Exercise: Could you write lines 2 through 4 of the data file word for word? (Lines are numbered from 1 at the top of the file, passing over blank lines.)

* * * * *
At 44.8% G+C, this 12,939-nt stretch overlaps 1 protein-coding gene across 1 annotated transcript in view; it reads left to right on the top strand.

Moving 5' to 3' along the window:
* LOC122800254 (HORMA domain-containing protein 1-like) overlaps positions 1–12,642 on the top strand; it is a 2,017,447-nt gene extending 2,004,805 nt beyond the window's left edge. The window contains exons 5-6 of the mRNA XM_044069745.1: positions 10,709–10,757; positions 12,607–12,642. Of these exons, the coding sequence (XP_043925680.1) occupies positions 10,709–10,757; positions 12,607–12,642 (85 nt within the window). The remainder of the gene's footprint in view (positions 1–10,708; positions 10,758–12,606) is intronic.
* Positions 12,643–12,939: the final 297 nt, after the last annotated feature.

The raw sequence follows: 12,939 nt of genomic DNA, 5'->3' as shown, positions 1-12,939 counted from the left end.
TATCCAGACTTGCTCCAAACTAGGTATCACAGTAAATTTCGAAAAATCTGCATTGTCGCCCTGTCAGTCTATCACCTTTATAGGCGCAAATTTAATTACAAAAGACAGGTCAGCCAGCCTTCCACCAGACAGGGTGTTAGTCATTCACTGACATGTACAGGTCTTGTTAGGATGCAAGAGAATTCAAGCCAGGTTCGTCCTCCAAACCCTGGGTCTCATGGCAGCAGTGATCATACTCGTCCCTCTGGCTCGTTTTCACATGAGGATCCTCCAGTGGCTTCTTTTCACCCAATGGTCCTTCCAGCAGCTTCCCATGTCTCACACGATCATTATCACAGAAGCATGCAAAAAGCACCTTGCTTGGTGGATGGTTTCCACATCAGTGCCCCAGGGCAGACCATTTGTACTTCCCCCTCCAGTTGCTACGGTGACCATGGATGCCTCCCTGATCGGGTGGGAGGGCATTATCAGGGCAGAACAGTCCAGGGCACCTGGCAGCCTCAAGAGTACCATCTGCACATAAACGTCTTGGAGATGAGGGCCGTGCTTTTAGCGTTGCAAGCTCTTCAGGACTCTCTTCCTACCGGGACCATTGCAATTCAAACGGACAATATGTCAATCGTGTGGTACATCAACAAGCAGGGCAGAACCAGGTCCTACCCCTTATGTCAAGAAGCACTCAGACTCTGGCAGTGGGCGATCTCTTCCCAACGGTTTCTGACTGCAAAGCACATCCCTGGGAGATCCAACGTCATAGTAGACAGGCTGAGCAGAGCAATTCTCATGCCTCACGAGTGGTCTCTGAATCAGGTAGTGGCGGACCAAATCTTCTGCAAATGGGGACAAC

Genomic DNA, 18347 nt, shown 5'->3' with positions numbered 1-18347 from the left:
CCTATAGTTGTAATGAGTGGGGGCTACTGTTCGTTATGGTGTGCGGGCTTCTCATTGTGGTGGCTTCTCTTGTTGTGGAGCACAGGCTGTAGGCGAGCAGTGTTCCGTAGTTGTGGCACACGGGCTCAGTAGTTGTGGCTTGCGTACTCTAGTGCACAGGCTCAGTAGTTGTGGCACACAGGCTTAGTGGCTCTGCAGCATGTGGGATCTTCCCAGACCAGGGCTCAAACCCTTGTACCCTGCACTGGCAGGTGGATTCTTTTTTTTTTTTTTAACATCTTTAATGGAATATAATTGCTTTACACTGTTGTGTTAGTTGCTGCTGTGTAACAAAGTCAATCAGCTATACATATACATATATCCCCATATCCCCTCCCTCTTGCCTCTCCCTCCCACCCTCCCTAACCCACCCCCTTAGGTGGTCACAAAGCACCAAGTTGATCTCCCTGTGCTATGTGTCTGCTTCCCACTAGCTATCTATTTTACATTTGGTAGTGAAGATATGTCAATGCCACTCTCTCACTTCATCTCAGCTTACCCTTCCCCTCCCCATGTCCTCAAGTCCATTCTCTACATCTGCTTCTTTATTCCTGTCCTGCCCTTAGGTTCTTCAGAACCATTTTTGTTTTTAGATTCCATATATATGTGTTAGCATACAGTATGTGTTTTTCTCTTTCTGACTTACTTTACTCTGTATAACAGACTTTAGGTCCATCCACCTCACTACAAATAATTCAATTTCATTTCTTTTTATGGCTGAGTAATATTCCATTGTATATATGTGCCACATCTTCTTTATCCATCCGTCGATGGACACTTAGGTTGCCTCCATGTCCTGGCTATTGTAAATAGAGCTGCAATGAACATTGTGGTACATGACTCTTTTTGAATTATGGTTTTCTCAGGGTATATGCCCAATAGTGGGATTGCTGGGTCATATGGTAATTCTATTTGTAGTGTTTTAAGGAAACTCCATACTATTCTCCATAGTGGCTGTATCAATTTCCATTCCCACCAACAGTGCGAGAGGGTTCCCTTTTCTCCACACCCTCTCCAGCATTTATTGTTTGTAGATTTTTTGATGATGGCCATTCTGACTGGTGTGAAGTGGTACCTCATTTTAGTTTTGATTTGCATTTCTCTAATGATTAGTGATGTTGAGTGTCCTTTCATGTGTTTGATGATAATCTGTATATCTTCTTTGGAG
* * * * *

Moving 5' to 3' along the window:
* LOC122800254 (HORMA domain-containing protein 1-like) overlaps positions 1–12,642 on the top strand; it is a 2,017,447-nt gene extending 2,004,805 nt beyond the window's left edge. The window contains exons 5-6 of the mRNA XM_044069745.1: positions 10,709–10,757; positions 12,607–12,642. Of these exons, the coding sequence (XP_043925680.1) occupies positions 10,709–10,757; positions 12,607–12,642 (85 nt within the window). The remainder of the gene's footprint in view (positions 1–10,708; positions 10,758–12,606) is intronic.
* Positions 12,643–12,939: the final 297 nt, after the last annotated feature.